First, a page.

New Priorities: The coronavirus crisis and the accompanying school closures have revealed to the general public the profound inequities in the lives of children — inequities that have always been there and have always significantly impeded school success, writes Harvard’s Paul Reville, but are seldom acknowledged and sometimes not even perceived. Now, these inequities are on the front page. Since schools are closed, pundits are paying attention to inadequate health care, food deserts, homelessness and a lack of access to different online learning platforms, apps and even the internet itself. It’s as though a big wave has pulled back the sea, revealing the ocean floor and all its disturbing realities that had heretofore been hidden beneath the surface of the water. In a new essay, Reville says that before that wave comes crashing back down, concealing reality once again, we should take advantage of the current sense of urgency to do something and push for a broader paradigm shift when it comes to America’s priorities and supports surrounding child development. (Read the full analysis)
Online Learning: Apple and Google, Scholastic and Time for Kids, a gym teacher and an NBA player — school shutdowns are bringing together some unlikely partners, including some competitors in the education technology business, to help students continue to learn during the coronavirus pandemic. With the help of some of the biggest players in their fields, Common Sense Media launched WideOpenSchool.org, a free one-stop-shop site for education resources for K-12 students, teachers and parents. The site is updated daily with suggested schedules for several age ranges and new activities and materials vetted by Common Sense, a nonprofit known for rating education and entertainment content. “Everyone [invited] has agreed to participate,” said Common Sense founder and CEO James Steyer. “They saw the magnitude of the crisis and the magnitude of the problems facing particularly low-income families and schools … that don’t have the same resources to do the distance learning and to do schooling from home.” (Read the full feature from Laura Fay)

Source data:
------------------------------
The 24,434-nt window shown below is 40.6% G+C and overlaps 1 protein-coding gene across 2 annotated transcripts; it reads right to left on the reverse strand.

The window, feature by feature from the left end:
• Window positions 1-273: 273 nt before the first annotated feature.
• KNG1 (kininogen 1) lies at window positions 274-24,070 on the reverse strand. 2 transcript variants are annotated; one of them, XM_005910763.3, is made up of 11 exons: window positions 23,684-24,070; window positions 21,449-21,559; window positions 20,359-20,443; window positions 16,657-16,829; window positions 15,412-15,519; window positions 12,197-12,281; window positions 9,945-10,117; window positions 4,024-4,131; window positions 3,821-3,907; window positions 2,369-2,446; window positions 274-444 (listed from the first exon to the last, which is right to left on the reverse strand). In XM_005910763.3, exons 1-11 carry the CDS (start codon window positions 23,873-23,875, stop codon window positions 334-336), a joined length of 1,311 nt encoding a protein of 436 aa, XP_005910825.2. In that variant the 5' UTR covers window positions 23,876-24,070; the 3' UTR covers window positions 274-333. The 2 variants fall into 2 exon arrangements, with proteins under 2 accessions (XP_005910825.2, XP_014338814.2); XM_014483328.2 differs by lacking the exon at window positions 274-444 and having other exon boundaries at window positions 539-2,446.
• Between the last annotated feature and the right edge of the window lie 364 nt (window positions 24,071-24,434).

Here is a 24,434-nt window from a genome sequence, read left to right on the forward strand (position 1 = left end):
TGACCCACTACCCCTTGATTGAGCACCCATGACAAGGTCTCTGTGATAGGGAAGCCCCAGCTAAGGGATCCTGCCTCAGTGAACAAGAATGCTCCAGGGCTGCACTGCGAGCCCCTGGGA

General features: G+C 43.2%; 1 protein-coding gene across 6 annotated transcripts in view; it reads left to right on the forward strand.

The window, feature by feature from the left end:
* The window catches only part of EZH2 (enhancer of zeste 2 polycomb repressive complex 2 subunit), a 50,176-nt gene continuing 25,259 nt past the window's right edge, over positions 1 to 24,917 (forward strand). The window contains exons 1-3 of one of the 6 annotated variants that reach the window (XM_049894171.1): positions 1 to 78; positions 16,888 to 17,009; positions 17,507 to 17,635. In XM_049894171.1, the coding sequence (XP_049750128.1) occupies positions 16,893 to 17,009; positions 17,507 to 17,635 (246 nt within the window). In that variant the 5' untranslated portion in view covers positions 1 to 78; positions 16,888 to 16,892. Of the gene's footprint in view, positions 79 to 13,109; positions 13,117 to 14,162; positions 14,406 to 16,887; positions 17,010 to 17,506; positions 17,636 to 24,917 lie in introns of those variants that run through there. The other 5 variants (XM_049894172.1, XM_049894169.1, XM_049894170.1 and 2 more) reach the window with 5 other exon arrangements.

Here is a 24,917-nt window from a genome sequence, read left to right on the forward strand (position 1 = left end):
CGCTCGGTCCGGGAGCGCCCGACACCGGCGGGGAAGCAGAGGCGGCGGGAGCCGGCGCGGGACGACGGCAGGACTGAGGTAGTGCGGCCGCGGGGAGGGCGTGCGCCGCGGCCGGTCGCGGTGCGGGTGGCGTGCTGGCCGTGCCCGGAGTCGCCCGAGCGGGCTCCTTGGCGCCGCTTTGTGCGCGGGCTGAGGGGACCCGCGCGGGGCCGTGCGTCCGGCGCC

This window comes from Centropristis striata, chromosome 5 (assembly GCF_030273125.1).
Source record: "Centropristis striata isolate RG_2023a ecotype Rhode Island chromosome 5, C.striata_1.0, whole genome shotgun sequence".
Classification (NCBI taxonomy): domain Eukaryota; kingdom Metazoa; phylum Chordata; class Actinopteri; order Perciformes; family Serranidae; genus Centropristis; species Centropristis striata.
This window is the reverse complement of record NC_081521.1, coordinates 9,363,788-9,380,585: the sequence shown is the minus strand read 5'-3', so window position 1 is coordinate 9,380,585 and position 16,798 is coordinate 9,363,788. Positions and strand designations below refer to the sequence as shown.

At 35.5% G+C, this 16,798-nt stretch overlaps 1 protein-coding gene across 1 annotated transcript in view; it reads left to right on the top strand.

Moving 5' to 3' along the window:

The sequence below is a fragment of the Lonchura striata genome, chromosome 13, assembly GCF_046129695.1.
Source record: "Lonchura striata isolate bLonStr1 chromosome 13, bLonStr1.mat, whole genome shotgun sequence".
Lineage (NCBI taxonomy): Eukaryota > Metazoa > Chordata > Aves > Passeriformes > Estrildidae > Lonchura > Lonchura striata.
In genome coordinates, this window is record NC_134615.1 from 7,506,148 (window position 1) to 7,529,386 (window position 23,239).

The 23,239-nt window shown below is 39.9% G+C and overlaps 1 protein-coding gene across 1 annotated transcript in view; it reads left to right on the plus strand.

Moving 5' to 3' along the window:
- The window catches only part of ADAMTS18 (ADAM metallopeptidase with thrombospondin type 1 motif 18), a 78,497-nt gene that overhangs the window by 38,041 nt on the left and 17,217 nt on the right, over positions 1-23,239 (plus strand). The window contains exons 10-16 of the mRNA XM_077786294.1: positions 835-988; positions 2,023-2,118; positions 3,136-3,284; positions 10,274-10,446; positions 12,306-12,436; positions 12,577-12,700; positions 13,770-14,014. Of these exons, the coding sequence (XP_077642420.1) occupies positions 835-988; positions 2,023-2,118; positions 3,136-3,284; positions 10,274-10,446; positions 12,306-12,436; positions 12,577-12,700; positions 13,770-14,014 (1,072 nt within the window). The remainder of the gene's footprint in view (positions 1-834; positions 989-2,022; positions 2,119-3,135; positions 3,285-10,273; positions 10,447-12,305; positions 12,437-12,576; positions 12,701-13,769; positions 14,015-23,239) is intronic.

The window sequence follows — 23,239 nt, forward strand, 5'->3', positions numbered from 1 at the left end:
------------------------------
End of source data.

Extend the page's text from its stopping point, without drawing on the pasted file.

Remediation: It’s September 2020. You are a 10th-grade English teacher. Your curriculum says teach George Orwell’s novel 1984, but half your class lacks the vocabulary and interpretive skills to read the book. So you ask those students to read Lois Lowry’s The Giver, a seventh-grade text, instead. Versions of this scene will play out in thousands of classrooms across the country this fall, as students who have missed months of learning time start the year far behind academically. Giving those students lower-level work to help them catch up — or, in the more extreme version, asking them to repeat an entire grade — has good intentions and a certain logic. It’s also largely ineffective, write contributors David Steiner and Daniel Weisberg; rather than delay access to grade-level material for students who’ve fallen behind, accelerate it, doing focused work with the less-prepared students before the whole class encounters the text. Done right, these interventions can give students who are lagging the ability to handle grade-level assignments at the same time as their peers. ”Even in the best-case scenario, mastering an entirely new approach to catching students up will take time. That’s OK. Just trying to give every child a real chance to do grade-level work, however imperfectly, will lead to far better results than picking and choosing who gets those opportunities. … In the aftermath of this crisis, schools will have an opportunity to provide students, especially marginalized students, with far better academic experiences than they did before. It starts with a commitment to accelerating learning instead of ratcheting it ever downward.” (Read the full essay)
Photo Essay: As officials across America debate reopening the country’s schools, students half a world away in Denmark have already returned to classrooms, with social distancing in mind. Meghan Gallagher scoured the wires for glimpses inside European classrooms redesigned to emphasize hygiene and social distancing; we now present an eye-opening gallery of what the school day is looking like for some of these students — and some of the new practices that could inform the reopening of schools in this country as well. (See all the photos)Submit a Letter to the Editor